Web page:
how to see April in January.

Please do not let the title scare you. I am not in possession of a crystal ball or tarot cards, although I will confess in my younger years I was a big fan of the Magic 8 ball.  But none of those things is required for me to tell you how to see April in January.  This past Friday I made a familiar trip to the bus station. One of my girls from prison was being { read more… }

palindrome whispers.

Wanna learn something new and practically useless? Of course you do. That’s why you google so often.  So here’s goes: The longest palindrome is tattarrattat. Don’t know what a palindrome is, please google. No, I did not make that word up. Please google to double-check. Tattarrattat is onomatopoeic (now you’re googling something else), and it  means knock on the door. It was coined back in 1922. And did you know that there are palindrome phrases, too? Like “Mr Owl ate my { read more… }

what couch cushions can teach us about prayer.

We currently do not own a couch, so I feel a tad bit deceitful with this title. And since it’s completely my fault we are couchless because I gave away a perfectly good leather couch so I could have a trendy new white couch… and despite all the best promises of the salesperson, said new white couch stayed white exactly two days, after which I no longer liked or wanted it. So we’ve been couchless the last year because can you { read more… }

#justoneword2020

“You’re going to feel like hell someday if you don’t tell your story.” As a general rule, I don’t use profanity. Please don’t read any smugness into that statement, as I fight a sharp tongue, sarcasm, and all sorts of other trash talk on a regular basis. I keep Psalm 141:3 on repeat in my prayers as both confession and petition. I do; however, tend to avoid most four letter words except if I stump my toe, you’ll likely hear me say, “Cuss. Cuss. Cuss.” It { read more… }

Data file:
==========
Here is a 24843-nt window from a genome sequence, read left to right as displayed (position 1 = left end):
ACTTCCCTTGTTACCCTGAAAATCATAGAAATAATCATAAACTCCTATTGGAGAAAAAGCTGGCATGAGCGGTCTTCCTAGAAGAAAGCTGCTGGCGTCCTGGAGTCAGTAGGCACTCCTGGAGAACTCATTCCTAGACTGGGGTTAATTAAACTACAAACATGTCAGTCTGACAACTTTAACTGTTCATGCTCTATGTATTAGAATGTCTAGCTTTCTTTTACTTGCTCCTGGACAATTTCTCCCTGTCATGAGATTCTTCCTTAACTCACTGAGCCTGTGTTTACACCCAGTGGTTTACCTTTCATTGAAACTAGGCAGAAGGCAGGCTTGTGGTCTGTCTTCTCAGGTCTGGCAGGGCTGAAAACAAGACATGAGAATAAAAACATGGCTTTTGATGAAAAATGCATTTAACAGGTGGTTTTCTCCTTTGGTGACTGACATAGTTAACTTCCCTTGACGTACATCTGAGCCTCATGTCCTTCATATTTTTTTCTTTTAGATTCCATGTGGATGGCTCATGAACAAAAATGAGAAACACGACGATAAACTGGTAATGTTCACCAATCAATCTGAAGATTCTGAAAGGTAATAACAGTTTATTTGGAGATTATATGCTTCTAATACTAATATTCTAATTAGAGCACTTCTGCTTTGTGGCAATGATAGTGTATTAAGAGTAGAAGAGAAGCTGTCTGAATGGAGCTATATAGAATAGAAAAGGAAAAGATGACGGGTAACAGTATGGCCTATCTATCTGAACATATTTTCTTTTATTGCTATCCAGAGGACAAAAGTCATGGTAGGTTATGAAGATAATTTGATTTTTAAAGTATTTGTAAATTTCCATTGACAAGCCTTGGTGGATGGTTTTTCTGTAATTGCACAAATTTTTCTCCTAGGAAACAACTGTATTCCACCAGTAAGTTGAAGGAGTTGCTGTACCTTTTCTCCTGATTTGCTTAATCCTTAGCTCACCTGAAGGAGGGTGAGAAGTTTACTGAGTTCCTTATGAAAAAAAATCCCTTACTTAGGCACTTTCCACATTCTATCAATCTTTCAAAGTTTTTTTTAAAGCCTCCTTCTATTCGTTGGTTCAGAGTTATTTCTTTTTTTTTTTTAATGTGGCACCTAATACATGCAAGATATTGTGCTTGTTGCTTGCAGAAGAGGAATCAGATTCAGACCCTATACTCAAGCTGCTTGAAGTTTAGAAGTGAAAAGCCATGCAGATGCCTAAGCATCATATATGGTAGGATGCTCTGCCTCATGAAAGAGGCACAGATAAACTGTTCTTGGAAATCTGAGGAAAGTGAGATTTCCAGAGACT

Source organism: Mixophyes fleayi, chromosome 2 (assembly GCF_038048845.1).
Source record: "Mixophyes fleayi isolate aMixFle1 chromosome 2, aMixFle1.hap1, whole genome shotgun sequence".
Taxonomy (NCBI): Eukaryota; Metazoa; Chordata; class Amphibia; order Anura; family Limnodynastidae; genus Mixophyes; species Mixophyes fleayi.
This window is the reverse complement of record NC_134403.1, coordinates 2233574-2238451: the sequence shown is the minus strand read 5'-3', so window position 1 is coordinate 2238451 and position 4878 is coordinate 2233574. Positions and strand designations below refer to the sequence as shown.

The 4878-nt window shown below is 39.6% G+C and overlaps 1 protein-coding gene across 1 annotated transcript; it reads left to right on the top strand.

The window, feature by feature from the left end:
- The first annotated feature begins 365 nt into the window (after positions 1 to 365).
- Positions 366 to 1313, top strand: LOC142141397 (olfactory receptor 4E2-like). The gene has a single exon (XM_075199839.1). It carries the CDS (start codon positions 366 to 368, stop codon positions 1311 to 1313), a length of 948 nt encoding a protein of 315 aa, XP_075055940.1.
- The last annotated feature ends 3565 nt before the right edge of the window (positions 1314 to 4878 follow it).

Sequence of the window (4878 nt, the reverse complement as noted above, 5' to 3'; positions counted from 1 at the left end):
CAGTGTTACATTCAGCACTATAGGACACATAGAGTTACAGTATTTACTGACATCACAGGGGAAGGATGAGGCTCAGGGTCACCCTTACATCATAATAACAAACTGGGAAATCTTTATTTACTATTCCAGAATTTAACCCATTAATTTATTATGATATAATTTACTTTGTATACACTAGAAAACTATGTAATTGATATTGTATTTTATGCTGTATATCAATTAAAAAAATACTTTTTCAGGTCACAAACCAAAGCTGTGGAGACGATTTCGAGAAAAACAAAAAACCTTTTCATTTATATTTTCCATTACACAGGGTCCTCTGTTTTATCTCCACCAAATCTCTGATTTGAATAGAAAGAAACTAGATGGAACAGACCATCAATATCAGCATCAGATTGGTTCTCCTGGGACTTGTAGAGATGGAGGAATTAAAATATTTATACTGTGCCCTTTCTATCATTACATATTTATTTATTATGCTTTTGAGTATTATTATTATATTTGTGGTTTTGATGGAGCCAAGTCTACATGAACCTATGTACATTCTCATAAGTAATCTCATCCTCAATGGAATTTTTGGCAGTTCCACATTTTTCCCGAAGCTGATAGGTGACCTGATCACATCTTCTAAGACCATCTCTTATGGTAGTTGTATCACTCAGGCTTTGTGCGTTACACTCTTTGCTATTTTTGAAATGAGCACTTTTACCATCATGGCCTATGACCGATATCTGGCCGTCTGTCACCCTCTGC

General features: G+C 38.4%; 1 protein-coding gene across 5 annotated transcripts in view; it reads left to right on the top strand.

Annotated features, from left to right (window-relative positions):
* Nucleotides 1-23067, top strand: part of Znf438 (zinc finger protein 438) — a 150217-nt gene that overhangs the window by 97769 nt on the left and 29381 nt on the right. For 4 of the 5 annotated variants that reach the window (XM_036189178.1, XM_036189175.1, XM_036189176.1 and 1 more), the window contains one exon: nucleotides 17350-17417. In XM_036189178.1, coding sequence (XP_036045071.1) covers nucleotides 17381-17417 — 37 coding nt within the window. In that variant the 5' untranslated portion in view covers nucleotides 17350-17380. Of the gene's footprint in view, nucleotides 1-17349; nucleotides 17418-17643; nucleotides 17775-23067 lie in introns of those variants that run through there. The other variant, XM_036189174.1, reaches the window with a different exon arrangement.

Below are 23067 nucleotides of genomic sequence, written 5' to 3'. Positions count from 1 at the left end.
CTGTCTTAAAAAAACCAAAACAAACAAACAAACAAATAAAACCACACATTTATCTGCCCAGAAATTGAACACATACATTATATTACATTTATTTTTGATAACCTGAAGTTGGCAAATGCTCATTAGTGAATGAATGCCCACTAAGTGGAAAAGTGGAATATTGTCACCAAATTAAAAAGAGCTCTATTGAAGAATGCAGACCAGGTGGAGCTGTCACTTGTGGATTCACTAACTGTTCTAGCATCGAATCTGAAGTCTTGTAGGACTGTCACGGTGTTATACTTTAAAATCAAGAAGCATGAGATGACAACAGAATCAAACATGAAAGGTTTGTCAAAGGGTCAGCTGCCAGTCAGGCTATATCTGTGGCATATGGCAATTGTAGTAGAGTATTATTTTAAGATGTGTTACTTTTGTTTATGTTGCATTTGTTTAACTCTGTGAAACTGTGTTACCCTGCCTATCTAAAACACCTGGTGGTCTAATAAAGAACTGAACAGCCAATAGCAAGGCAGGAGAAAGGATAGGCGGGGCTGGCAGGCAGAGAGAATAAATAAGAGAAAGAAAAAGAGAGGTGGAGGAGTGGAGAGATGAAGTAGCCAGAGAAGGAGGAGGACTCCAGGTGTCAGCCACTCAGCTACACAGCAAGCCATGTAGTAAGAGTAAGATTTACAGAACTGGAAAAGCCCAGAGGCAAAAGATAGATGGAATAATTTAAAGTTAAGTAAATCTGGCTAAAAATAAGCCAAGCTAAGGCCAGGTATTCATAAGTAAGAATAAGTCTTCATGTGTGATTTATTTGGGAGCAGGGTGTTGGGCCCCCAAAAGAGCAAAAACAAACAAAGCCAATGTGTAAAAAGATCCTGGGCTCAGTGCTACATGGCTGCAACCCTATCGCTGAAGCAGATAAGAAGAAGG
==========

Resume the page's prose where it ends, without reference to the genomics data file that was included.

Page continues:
i’ll leave the Light on for you.

True story: I slept with the light on until I was 20 years old… and got married. I’d had a perpetual fear of the dark. I was pretty sure there were no monsters under my bed or in the closet, but the control freak in me at least wanted to be able to see whatever otherwise might get me while I was sleeping. I’d like to say I conquered my fear of the dark when { read more… }

the Lord’s Supper with a prison spoon.

I had the Lord’s Supper twice on Christmas Eve: One was at an evening church service; the other was lunch at the Hilltop Women’s Prison Unit. One consisted of Broadman’s Traditional Unleavened Bread and grape juice; the other was tamales made out of Doritos, spam, and summer sausage and a Coke Zero. One was served by an ordained pastor and deacons in our church; the other was served by incarcerated women behind the fences. One was provided through the { read more… }